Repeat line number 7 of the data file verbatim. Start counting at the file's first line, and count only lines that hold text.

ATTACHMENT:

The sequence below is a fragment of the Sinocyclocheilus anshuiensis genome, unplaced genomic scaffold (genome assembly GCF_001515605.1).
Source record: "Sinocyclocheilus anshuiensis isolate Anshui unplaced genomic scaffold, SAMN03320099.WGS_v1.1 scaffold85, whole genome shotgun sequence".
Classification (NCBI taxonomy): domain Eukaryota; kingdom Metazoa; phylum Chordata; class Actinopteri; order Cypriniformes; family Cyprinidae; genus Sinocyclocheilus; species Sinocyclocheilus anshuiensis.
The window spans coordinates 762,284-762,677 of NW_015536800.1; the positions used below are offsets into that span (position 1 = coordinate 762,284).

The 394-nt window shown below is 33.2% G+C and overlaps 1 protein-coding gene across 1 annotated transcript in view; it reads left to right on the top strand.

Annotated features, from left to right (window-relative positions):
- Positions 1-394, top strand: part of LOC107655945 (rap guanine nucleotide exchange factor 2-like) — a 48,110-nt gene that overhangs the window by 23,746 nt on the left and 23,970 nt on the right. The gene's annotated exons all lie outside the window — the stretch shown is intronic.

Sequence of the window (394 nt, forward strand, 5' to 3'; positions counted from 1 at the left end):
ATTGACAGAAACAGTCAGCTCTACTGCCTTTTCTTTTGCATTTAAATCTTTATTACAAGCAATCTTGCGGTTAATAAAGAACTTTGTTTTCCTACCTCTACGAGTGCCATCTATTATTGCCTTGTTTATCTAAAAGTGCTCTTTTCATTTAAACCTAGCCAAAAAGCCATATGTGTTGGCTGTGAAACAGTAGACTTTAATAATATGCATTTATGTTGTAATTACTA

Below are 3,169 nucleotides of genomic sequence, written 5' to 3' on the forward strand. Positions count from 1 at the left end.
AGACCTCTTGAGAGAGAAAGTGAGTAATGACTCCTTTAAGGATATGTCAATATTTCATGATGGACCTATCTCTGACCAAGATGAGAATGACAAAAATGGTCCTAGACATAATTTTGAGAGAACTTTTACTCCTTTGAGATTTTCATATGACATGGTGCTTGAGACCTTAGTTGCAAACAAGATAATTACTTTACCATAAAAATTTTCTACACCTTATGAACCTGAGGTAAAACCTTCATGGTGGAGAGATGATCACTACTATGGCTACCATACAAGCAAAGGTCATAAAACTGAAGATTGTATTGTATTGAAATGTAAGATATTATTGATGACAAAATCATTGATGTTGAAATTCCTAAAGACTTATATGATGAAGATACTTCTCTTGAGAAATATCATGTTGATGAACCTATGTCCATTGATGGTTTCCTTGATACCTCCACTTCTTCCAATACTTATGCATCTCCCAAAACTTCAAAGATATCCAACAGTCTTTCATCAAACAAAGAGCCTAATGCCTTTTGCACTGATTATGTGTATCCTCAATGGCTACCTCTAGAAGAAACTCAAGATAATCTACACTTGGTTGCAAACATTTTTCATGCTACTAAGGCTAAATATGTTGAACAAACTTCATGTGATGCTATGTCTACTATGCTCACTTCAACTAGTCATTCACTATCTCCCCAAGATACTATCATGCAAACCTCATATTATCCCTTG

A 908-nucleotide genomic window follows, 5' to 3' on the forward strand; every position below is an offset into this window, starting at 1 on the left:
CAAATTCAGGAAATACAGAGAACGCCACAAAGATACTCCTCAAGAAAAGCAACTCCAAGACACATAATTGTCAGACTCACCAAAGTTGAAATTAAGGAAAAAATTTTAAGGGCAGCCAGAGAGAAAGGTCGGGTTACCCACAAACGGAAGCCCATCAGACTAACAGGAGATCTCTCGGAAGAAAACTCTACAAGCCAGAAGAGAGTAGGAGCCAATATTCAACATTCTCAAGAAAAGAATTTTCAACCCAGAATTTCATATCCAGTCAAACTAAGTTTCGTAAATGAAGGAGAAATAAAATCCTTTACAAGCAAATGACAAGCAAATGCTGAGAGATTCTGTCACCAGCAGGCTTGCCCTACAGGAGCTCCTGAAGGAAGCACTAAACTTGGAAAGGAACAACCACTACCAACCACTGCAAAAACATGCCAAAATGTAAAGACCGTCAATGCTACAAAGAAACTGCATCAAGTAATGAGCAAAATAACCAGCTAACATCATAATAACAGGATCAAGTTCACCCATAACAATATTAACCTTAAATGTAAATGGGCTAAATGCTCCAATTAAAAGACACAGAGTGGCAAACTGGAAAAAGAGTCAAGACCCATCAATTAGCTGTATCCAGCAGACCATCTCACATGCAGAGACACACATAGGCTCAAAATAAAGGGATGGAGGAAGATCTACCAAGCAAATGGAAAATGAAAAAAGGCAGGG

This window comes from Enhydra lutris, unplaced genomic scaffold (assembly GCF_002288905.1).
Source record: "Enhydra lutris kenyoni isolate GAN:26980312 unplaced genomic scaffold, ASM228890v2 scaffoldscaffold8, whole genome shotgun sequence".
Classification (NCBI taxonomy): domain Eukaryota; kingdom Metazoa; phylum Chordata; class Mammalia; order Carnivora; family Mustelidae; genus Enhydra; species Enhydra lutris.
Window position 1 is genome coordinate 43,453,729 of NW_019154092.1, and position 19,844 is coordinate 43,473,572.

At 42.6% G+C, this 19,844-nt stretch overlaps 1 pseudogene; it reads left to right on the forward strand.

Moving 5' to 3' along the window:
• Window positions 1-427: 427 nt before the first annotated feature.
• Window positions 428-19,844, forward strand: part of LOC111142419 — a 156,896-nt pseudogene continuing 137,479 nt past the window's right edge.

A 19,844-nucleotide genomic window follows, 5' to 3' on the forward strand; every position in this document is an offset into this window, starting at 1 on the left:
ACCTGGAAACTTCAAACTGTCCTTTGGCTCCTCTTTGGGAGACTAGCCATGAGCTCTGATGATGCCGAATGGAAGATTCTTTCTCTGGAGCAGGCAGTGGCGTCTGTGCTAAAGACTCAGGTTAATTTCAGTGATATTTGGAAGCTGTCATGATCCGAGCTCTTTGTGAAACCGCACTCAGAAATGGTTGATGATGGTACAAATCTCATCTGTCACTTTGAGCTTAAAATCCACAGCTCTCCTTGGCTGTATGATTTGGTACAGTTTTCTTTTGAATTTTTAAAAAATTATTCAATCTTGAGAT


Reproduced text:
- Positions 1-394, top strand: part of LOC107655945 (rap guanine nucleotide exchange factor 2-like) — a 48,110-nt gene that overhangs the window by 23,746 nt on the left and 23,970 nt on the right. The gene's annotated exons all lie outside the window — the stretch shown is intronic.